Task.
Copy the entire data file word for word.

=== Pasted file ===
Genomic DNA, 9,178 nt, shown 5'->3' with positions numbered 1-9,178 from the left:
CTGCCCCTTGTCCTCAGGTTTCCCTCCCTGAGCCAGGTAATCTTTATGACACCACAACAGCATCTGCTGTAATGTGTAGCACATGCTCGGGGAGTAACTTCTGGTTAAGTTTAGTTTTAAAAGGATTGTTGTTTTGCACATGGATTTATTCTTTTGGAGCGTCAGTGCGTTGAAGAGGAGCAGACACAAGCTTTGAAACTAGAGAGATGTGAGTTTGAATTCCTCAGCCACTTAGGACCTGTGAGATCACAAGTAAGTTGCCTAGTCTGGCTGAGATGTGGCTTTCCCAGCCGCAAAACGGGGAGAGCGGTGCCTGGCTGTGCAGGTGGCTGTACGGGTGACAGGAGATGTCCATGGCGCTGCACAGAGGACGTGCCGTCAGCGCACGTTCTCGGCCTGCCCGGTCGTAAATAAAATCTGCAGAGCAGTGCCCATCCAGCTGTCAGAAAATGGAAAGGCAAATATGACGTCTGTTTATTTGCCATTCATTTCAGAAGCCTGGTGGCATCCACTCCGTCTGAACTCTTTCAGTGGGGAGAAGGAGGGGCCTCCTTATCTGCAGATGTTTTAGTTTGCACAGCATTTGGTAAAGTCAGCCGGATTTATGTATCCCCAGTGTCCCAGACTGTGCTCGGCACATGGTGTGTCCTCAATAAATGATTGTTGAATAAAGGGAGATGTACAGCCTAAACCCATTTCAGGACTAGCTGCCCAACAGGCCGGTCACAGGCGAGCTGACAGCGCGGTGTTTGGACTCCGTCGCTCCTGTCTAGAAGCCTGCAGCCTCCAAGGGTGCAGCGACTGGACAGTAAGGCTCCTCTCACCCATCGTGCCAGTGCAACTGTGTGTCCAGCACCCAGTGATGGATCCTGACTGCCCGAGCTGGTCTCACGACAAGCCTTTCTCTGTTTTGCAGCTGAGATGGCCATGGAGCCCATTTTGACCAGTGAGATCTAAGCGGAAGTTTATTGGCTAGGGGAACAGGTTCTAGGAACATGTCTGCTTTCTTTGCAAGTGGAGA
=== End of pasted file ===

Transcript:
Genomic DNA, 9,178 nt, shown 5'->3' with positions numbered 1-9,178 from the left:
CTGCCCCTTGTCCTCAGGTTTCCCTCCCTGAGCCAGGTAATCTTTATGACACCACAACAGCATCTGCTGTAATGTGTAGCACATGCTCGGGGAGTAACTTCTGGTTAAGTTTAGTTTTAAAAGGATTGTTGTTTTGCACATGGATTTATTCTTTTGGAGCGTCAGTGCGTTGAAGAGGAGCAGACACAAGCTTTGAAACTAGAGAGATGTGAGTTTGAATTCCTCAGCCACTTAGGACCTGTGAGATCACAAGTAAGTTGCCTAGTCTGGCTGAGATGTGGCTTTCCCAGCCGCAAAACGGGGAGAGCGGTGCCTGGCTGTGCAGGTGGCTGTACGGGTGACAGGAGATGTCCATGGCGCTGCACAGAGGACGTGCCGTCAGCGCACGTTCTCGGCCTGCCCGGTCGTAAATAAAATCTGCAGAGCAGTGCCCATCCAGCTGTCAGAAAATGGAAAGGCAAATATGACGTCTGTTTATTTGCCATTCATTTCAGAAGCCTGGTGGCATCCACTCCGTCTGAACTCTTTCAGTGGGGAGAAGGAGGGGCCTCCTTATCTGCAGATGTTTTAGTTTGCACAGCATTTGGTAAAGTCAGCCGGATTTATGTATCCCCAGTGTCCCAGACTGTGCTCGGCACATGGTGTGTCCTCAATAAATGATTGTTGAATAAAGGGAGATGTACAGCCTAAACCCATTTCAGGACTAGCTGCCCAACAGGCCGGTCACAGGCGAGCTGACAGCGCGGTGTTTGGACTCCGTCGCTCCTGTCTAGAAGCCTGCAGCCTCCAAGGGTGCAGCGACTGGACAGTAAGGCTCCTCTCACCCATCGTGCCAGTGCAACTGTGTGTCCAGCACCCAGTGATGGATCCTGACTGCCCGAGCTGGTCTCACGACAAGCCTTTCTCTGTTTTGCAGCTGAGATGGCCATGGAGCCCATTTTGACCAGTGAGATCTAAGCGGAAGTTTATTGGCTAGGGGAACAGGTTCTAGGAACATGTCTGCTTTCTTTGCAAGTGGAGA